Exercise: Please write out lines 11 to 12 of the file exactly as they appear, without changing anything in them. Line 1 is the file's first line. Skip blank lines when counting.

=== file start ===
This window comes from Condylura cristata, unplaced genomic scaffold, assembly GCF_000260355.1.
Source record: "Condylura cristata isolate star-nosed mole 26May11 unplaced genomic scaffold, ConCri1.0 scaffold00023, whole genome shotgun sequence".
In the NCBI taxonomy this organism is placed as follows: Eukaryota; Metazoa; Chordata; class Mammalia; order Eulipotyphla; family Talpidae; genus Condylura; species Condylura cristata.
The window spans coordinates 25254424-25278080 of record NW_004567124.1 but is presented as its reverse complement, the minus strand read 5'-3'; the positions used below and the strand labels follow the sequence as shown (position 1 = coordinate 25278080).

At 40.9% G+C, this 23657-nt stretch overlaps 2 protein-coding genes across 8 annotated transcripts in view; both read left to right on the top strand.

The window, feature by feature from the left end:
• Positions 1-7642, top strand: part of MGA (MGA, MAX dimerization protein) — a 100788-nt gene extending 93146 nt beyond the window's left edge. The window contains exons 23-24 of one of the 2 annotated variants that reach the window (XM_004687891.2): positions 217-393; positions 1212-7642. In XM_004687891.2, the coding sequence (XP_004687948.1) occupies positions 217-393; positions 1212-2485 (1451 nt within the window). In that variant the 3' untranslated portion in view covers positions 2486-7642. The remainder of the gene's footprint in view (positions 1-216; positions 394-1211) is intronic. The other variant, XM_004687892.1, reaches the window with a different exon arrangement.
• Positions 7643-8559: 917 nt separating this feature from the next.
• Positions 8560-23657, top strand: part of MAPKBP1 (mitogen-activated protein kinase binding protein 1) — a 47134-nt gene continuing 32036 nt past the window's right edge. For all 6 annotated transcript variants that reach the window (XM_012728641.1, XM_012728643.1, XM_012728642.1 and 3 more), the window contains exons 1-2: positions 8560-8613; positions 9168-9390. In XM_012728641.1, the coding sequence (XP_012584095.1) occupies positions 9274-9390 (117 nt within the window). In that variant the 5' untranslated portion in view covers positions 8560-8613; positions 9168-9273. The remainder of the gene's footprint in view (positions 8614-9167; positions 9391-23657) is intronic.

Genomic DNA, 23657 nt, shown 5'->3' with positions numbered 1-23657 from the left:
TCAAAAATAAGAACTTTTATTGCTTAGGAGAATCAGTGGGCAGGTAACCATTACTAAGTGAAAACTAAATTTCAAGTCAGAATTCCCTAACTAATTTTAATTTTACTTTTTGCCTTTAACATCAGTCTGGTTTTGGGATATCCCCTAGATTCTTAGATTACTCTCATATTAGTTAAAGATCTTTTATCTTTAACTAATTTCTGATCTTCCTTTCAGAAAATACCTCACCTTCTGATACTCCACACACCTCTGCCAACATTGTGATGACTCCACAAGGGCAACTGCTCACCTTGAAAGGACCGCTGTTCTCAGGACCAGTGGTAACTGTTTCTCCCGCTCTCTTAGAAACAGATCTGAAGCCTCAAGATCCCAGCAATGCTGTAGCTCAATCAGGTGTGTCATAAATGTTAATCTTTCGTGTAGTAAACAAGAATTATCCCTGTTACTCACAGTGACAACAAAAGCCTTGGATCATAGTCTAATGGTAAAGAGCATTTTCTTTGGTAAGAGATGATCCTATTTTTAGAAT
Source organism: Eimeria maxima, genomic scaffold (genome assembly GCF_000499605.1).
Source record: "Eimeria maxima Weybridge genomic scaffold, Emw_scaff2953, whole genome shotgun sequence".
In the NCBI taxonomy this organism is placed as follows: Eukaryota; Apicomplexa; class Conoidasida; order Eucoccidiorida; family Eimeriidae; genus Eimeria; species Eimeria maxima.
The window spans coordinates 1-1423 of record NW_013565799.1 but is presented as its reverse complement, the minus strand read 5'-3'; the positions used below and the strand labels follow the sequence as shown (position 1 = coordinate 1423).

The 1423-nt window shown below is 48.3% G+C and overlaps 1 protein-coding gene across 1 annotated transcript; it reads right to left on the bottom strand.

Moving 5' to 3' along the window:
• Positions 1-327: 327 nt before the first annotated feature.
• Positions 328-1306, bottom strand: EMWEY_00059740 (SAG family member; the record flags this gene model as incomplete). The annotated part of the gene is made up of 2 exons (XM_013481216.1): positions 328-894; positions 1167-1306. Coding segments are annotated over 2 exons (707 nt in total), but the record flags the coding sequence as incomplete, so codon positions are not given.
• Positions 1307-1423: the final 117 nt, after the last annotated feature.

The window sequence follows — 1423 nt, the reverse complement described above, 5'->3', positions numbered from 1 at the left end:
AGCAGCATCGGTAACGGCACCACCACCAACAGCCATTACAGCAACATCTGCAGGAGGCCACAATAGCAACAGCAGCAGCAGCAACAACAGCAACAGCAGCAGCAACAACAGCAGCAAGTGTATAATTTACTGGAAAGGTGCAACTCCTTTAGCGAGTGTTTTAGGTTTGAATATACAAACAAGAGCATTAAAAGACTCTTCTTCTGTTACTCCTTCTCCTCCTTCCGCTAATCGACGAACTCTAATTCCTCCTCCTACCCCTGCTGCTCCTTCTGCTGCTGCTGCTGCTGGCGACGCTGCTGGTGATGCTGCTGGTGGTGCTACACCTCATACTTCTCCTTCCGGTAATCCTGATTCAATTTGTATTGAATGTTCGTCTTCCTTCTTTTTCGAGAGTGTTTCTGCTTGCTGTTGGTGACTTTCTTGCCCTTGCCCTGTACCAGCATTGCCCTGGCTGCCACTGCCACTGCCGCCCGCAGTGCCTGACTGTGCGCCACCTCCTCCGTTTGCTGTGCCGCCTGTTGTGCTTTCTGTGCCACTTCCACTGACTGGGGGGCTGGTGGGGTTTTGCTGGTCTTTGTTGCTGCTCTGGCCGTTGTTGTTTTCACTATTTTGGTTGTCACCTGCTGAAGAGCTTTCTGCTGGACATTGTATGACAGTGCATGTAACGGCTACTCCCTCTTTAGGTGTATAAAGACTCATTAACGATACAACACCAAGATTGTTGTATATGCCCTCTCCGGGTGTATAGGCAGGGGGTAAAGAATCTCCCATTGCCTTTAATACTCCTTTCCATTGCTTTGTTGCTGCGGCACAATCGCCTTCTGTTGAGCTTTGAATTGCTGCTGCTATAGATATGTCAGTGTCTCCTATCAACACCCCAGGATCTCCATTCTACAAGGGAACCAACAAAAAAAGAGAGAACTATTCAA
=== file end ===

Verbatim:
TCAAAAATAAGAACTTTTATTGCTTAGGAGAATCAGTGGGCAGGTAACCATTACTAAGTGAAAACTAAATTTCAAGTCAGAATTCCCTAACTAATTTTAATTTTACTTTTTGCCTTTAACATCAGTCTGGTTTTGGGATATCCCCTAGATTCTTAGATTACTCTCATATTAGTTAAAGATCTTTTATCTTTAACTAATTTCTGATCTTCCTTTCAGAAAATACCTCACCTTCTGATACTCCACACACCTCTGCCAACATTGTGATGACTCCACAAGGGCAACTGCTCACCTTGAAAGGACCGCTGTTCTCAGGACCAGTGGTAACTGTTTCTCCCGCTCTCTTAGAAACAGATCTGAAGCCTCAAGATCCCAGCAATGCTGTAGCTCAATCAGGTGTGTCATAAATGTTAATCTTTCGTGTAGTAAACAAGAATTATCCCTGTTACTCACAGTGACAACAAAAGCCTTGGATCATAGTCTAATGGTAAAGAGCATTTTCTTTGGTAAGAGATGATCCTATTTTTAGAAT
Source organism: Eimeria maxima, genomic scaffold (genome assembly GCF_000499605.1).